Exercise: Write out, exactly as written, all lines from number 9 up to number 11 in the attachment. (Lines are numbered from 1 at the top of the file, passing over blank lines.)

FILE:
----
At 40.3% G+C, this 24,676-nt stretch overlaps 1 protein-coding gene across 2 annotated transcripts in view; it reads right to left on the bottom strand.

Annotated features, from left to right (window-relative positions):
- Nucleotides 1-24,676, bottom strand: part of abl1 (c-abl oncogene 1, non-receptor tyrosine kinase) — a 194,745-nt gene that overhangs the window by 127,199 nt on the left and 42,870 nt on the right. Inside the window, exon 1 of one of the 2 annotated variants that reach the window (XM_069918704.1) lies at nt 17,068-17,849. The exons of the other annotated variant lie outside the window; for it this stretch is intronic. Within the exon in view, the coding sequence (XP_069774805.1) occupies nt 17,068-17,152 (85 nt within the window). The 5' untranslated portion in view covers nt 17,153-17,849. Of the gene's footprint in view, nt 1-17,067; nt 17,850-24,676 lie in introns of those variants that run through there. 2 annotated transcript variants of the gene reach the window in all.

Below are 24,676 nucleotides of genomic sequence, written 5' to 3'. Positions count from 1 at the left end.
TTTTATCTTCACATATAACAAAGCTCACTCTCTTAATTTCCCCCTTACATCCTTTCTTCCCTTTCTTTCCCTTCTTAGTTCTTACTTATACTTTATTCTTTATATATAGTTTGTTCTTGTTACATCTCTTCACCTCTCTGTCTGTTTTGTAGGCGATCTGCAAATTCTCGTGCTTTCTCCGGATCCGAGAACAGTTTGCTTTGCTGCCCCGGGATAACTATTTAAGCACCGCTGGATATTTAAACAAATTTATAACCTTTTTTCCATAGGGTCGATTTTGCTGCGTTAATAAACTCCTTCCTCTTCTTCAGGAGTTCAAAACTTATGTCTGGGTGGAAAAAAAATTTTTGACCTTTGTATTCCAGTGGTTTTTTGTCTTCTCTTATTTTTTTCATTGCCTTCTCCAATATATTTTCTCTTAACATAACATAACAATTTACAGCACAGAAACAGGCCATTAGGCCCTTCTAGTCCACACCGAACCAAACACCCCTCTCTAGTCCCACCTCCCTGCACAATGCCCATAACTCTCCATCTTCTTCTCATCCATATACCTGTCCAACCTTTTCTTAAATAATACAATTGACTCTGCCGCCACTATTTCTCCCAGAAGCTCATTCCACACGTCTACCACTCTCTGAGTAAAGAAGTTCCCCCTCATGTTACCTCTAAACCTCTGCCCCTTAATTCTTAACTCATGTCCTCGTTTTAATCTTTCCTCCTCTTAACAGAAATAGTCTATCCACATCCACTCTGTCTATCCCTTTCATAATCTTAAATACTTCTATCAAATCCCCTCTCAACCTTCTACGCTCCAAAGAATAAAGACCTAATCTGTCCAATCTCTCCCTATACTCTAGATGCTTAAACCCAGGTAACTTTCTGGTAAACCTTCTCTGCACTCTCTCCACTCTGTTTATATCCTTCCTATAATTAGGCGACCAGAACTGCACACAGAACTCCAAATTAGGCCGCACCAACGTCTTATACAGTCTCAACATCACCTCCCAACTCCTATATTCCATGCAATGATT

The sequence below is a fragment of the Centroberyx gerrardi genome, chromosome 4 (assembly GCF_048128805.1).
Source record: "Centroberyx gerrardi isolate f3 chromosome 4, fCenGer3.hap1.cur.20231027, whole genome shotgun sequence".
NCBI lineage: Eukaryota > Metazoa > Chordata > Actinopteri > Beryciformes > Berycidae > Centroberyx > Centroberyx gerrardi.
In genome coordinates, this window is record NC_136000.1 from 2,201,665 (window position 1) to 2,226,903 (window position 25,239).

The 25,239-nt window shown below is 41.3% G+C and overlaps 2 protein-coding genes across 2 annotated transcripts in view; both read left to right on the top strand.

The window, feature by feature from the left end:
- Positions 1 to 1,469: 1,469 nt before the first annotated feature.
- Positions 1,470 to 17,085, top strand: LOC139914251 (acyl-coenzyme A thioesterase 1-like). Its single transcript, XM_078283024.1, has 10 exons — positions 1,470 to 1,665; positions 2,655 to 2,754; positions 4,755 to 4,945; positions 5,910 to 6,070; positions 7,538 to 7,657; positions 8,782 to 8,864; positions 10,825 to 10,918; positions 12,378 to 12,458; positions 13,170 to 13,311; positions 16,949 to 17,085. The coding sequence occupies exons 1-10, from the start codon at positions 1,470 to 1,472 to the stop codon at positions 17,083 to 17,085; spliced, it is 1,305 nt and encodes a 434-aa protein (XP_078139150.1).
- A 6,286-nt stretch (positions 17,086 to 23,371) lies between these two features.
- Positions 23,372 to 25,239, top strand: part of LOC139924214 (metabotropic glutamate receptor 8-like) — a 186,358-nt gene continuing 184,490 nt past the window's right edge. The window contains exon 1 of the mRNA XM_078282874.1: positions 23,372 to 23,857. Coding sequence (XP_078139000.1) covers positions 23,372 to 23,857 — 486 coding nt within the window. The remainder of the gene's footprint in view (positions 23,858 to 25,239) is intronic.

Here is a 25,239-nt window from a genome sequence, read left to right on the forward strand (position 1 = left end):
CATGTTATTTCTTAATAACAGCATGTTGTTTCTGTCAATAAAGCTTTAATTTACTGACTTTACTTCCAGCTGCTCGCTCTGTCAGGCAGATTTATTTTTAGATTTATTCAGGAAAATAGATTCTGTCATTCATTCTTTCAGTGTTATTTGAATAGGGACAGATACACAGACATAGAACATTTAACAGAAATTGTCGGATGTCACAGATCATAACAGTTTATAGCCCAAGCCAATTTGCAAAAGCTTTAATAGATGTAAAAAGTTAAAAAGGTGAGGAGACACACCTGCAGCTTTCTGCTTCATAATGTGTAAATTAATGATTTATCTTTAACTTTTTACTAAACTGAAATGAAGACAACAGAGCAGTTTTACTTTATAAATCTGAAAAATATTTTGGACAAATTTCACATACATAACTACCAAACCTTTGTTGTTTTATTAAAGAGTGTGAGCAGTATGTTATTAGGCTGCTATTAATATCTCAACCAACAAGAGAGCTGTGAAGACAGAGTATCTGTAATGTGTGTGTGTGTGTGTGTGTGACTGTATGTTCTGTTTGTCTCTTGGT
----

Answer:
In genome coordinates, this window is record NC_136000.1 from 2,201,665 (window position 1) to 2,226,903 (window position 25,239).

The 25,239-nt window shown below is 41.3% G+C and overlaps 2 protein-coding genes across 2 annotated transcripts in view; both read left to right on the top strand.

The window, feature by feature from the left end: